And all this by the initiative of God, with the lowly maiden’s assent.

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God bless you

The Sorrow of Christmas

Among my favourite Christmas songs are ‘I believe in Father Christmas’ by Greg Lake, and ‘Mad World’ by Gary Jules. If you don’t know them, they’re really, really sad songs. I like when they interrupt the merry, joyful, and jubilant songs.

Why?

Because they remind me that in the light of Christmas, the suffering of the world is absurd. Where is the peace for people of good will? If God became man, how do we allow such suffering? If God came to us as a babe in a manger, why is there such loneliness?

If God came down to earth, where is He when we need Him so much? And if we truly believe God was so close to us, how can we remain so far from each other, from those in need?

The feast of Christ the King reminds me that despite the madness of the world, victory is already won, on the cross and by our faith. But for now, by our faith (“the victory that has overcome the world” (1Jn 5:4)), we must continually bring Christ into the world, in expectation of and longing for his final return, when he will fill all in all. This is the great tension of Advent.

How do we bring Christ into the world? By abiding in him, that is, by loving as he loves. By receiving and sharing in his love. This is what Christmas demands.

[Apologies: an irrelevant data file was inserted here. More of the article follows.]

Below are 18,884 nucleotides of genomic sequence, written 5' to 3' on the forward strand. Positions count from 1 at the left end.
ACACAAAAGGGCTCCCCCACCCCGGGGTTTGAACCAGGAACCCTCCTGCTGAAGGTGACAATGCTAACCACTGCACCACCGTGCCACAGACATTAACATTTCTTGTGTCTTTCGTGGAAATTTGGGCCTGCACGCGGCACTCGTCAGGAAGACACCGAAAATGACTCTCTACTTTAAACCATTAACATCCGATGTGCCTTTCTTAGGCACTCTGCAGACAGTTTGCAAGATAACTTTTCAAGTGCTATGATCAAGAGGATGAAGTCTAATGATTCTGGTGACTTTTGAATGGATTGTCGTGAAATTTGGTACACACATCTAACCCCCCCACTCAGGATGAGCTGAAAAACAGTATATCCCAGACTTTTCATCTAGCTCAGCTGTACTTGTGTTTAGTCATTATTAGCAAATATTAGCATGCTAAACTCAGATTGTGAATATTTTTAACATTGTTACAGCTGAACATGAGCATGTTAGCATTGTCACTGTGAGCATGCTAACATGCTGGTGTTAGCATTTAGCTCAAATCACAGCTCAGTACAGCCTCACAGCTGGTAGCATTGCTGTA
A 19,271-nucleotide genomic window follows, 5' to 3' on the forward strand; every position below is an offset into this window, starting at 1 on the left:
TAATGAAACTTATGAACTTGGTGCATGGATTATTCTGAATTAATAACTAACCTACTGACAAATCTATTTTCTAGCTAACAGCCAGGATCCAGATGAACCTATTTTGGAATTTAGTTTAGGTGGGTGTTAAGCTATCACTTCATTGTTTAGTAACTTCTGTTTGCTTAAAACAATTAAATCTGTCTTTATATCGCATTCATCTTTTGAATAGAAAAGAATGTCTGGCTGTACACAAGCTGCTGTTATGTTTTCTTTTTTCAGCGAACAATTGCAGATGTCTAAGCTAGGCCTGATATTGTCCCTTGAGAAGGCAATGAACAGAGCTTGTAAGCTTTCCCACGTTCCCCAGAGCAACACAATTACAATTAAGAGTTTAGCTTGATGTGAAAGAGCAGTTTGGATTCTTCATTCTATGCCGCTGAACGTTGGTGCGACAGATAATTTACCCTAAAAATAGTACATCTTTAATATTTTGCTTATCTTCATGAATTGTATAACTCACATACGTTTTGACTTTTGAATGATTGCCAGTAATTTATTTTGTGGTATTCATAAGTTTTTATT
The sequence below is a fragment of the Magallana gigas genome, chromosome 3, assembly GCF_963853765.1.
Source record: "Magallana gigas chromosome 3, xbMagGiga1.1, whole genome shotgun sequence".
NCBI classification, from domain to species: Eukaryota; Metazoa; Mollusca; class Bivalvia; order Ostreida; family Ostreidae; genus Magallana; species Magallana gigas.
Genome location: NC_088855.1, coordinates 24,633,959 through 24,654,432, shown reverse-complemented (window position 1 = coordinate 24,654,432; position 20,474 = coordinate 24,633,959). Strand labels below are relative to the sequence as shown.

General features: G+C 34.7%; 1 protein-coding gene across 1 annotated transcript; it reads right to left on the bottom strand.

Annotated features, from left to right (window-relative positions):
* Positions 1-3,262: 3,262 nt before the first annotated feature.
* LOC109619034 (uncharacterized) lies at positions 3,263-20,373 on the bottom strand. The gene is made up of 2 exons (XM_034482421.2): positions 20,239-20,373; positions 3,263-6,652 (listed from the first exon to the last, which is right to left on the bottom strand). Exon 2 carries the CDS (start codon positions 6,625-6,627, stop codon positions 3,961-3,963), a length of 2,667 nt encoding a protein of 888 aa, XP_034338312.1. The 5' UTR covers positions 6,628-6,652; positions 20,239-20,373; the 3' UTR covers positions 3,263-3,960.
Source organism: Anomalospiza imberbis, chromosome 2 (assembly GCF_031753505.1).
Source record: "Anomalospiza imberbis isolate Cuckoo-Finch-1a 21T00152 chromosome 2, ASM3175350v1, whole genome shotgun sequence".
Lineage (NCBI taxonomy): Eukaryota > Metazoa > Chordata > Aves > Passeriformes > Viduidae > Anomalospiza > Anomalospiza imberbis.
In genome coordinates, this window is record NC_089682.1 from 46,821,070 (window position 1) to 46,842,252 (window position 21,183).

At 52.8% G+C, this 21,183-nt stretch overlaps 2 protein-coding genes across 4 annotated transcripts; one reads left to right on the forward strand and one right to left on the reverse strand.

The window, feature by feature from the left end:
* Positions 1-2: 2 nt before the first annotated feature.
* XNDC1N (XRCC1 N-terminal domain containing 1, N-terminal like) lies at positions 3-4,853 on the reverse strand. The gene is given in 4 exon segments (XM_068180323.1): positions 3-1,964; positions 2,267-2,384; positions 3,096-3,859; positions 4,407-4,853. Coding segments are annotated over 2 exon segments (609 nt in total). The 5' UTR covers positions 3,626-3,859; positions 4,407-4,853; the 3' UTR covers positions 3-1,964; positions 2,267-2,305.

We cannot believe that Christ is born, without bringing him to this suffering world. Nor can we be ready for him, except by being among the lowly with him.

I strongly encourage us to bring Christ this Advent. To open our hearts more than our wallets, and to join a suffering world. To lower ourselves with Jesus. To be a friend of outcasts.

Maranatha!

Christmas drawings

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Merry Christmas.

I drew these pictures before Christmas last year. It started as just drawing at the top of my work, and became a project of drawing, bit by bit, the whole nativity at the top of my work, whenever the work wasn’t so crucial. I got pretty serious about it as it went on, and was a bit scared I would ruin the final scene.
After a few, I realised that my drawings, as poor and simple as they are, were functioning as worship, meditation, and evangelism. I worshipped through them, as I depicted my great God, and the working of His great plan. To draw, and after each drawing, I meditated upon the scene. And they were a basic evangelization, as friends could see the story unfold, and I asked for their artistic input.
I think I like them far more than anyone else, because of the process.

God bless you, merry Christmas, and have a happy new year.

Sainsbury’s Christmas Advert

Hmmmmm… They are using a war that killed millions of people, in order to sell chocolate… They are using the terrible tragedy of the first world war, and the incredibly beautiful and profound Christmas day peace, to increase their own profits… They are trying to connect which rich people receive our money, with our deepest longings for peace and humanity… But they do it so well!